It was a strange morning, one that began with a standard-issue gray sky and birdcalls I couldn’t quite place: a flock of pine siskins moving through the yard, gleaning seeds from the dried goldenrod heads. I had stayed up much too late the night before, watching television images shrunk to a few hundred pixels wide on my computer screen, sitting alone in a dark house and watching the faces of strangers wild with joy or stricken with disbelief. Now I felt a little giddy myself. What had I been dreaming in the intervening few hours? All I could remember were clods of dirt being shaken loose from large rootballs, black fists turning into bouquets of extended fingers, enough tubers to keep us fed for a long cold season.
Was it my imagination, or had the oaks almost all turned brown overnight? Leaves cascaded from their crowns, filling the newly open understorey with motion. A kind of transhumance, I thought, relishing the cognate with humus, which they’d eventually become. Deciduous trees are such masters of renunciation, of yearly sacrifice. If only we could practice the same kind of doing-without! Imagine what that might do for household and national economies, to keep ourselves firmly within such limits. But could we tolerate the kind of suspended animation trees go into each winter? Can we make ourselves as still and stubborn, as smooth and inscrutable, as seemingly inert yet full of vitality as an acorn?
Yes, I think we can. Hell, some of us have been living in a state of suspended animation ever since 2000, when the news media bought into the idea that truth is completely relative, and which year was the last of the millennium could best be decided in the court of public opinion. It felt as if we had entered a fully postmodern, alternate reality in which spin and ignorance triumphed. In that election, a great, if flawed, founding document of the country I live in was grossly violated for the first of what turned out to be many times. Less than a year later, when national disaster struck, we were told that heroism and sacrifice were the special privilege of those in uniform. We were told that anyone who wasn’t with us was against us. We were told to go shopping.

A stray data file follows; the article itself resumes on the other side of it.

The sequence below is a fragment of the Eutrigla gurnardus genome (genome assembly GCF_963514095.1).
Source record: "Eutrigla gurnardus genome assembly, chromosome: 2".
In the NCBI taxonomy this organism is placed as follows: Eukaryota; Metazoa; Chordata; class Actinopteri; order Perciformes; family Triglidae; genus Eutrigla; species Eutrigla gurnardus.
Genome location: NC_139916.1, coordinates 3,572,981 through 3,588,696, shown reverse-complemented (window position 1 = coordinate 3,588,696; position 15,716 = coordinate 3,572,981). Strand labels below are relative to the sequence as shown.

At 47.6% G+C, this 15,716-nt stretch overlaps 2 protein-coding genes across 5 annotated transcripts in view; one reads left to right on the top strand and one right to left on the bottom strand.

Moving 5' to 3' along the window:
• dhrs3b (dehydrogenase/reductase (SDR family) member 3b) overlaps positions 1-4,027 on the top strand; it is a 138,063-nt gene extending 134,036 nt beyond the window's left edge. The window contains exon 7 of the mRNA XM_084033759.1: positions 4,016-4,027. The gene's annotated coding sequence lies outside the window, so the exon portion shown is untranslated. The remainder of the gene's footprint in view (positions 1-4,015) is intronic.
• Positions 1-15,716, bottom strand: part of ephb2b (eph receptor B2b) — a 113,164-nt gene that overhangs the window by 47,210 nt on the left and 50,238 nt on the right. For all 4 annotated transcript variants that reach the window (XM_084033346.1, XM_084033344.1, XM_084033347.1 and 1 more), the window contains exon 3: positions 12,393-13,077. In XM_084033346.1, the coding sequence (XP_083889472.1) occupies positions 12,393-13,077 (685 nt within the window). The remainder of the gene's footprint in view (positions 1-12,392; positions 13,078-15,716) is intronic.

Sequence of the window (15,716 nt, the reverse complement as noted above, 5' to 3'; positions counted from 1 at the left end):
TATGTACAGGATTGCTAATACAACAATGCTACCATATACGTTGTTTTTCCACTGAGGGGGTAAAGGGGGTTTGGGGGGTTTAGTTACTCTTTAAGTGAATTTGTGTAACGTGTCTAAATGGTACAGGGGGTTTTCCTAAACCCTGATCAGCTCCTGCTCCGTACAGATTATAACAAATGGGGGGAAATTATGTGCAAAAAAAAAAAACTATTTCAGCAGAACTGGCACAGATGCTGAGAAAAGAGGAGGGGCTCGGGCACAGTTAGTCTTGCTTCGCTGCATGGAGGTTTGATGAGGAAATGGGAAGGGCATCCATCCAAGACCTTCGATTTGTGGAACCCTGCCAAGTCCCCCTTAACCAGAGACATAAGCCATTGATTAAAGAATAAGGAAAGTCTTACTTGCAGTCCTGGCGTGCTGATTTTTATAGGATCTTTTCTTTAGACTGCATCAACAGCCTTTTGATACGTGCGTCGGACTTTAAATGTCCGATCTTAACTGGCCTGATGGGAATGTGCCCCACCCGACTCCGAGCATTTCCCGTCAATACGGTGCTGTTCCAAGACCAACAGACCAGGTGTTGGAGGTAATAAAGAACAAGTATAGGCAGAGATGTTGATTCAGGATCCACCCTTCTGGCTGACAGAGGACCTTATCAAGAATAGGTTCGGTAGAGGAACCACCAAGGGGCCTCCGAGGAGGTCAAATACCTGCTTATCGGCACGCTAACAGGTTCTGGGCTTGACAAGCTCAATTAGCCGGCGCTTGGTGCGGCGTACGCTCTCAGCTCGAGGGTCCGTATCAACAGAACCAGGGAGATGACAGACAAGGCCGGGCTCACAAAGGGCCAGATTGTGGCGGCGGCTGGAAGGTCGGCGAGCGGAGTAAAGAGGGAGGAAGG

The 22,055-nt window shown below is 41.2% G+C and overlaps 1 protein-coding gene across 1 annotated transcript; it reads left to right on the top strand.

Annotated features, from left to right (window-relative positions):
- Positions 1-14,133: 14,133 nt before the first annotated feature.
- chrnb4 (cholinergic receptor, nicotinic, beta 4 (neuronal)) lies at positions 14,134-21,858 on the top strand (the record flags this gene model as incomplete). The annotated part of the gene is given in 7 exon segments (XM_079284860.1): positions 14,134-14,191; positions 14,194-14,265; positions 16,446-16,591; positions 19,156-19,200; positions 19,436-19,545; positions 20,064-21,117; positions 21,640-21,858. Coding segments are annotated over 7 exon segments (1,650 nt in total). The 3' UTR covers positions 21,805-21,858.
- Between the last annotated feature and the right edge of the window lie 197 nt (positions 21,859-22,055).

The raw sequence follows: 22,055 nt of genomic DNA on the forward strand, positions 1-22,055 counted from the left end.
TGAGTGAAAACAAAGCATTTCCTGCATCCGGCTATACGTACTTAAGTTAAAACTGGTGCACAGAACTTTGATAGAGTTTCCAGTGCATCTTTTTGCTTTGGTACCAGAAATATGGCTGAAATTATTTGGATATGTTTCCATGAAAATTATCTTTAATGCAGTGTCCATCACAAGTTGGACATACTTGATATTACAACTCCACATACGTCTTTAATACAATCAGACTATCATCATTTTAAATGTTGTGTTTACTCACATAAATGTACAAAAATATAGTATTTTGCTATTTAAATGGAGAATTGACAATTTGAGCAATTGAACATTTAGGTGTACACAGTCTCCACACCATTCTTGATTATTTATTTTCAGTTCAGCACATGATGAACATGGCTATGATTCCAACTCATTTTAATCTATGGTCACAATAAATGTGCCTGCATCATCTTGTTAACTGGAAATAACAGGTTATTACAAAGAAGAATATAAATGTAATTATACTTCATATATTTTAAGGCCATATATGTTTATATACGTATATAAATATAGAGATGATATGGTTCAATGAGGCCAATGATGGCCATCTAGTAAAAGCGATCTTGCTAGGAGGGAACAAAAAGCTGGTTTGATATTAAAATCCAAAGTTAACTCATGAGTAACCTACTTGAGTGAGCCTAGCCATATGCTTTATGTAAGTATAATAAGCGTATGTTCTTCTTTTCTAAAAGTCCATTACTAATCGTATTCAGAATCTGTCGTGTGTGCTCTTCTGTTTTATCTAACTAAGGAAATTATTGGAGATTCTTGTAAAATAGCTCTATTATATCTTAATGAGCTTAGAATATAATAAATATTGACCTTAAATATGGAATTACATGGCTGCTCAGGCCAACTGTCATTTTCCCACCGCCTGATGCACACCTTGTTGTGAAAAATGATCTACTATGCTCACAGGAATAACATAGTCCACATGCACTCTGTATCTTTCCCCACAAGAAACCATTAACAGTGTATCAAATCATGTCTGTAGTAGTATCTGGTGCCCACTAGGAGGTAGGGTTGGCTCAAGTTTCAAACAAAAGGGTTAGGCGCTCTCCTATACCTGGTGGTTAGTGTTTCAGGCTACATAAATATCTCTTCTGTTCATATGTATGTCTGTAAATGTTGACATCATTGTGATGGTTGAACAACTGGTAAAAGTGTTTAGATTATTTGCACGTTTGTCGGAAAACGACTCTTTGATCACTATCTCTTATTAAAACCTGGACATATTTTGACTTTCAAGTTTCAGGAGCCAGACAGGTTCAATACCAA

For far too long, Americans have been getting the sorts of presidents we love to hate: narrow selfish preening ignorant bullies. Sons of privilege with smirks on their faces — the kind we seem to elect to almost every office, starting with Class President in Junior High, perhaps because we feel that doing so will make them like us and treat us as equals. But not this time. This time, we’ve elected the weird kid: by his own admission, an outsider as a teenager, one with a funny foreign name and background, the wrong color skin, and bookwormy ways. Like “A Boy Named Sue,” he had to get tough or die — but unlike the protagonist of that song, he learned, he said, that sometimes the toughest thing to do was walk away from a fight, to meet an insult not with the outraged honor of a fragile ego but with implacable calm. And the kids who worked the hardest to elect him? Their energy and lack of cynicism fill me with hope. And not coincidentally, I think, a new and more vigilant, grassroots news media has arisen online. Maybe now we can begin to face some of the hard truths that Americans from all parts of the political spectrum have always been loath to admit.
The sky cleared late in the morning, the temperature climbed past 60 degrees, and the air filled with insects: gnats, wasps, ladybugs, honeybees. I went for a walk, trying to get used to the sensation of air flowing over my scalp. That feeling of a literal weight having been lifted. That newfound sense of vulnerability. The uncanniness of change.
[Edited 11/6/08, after I got a little more sleep]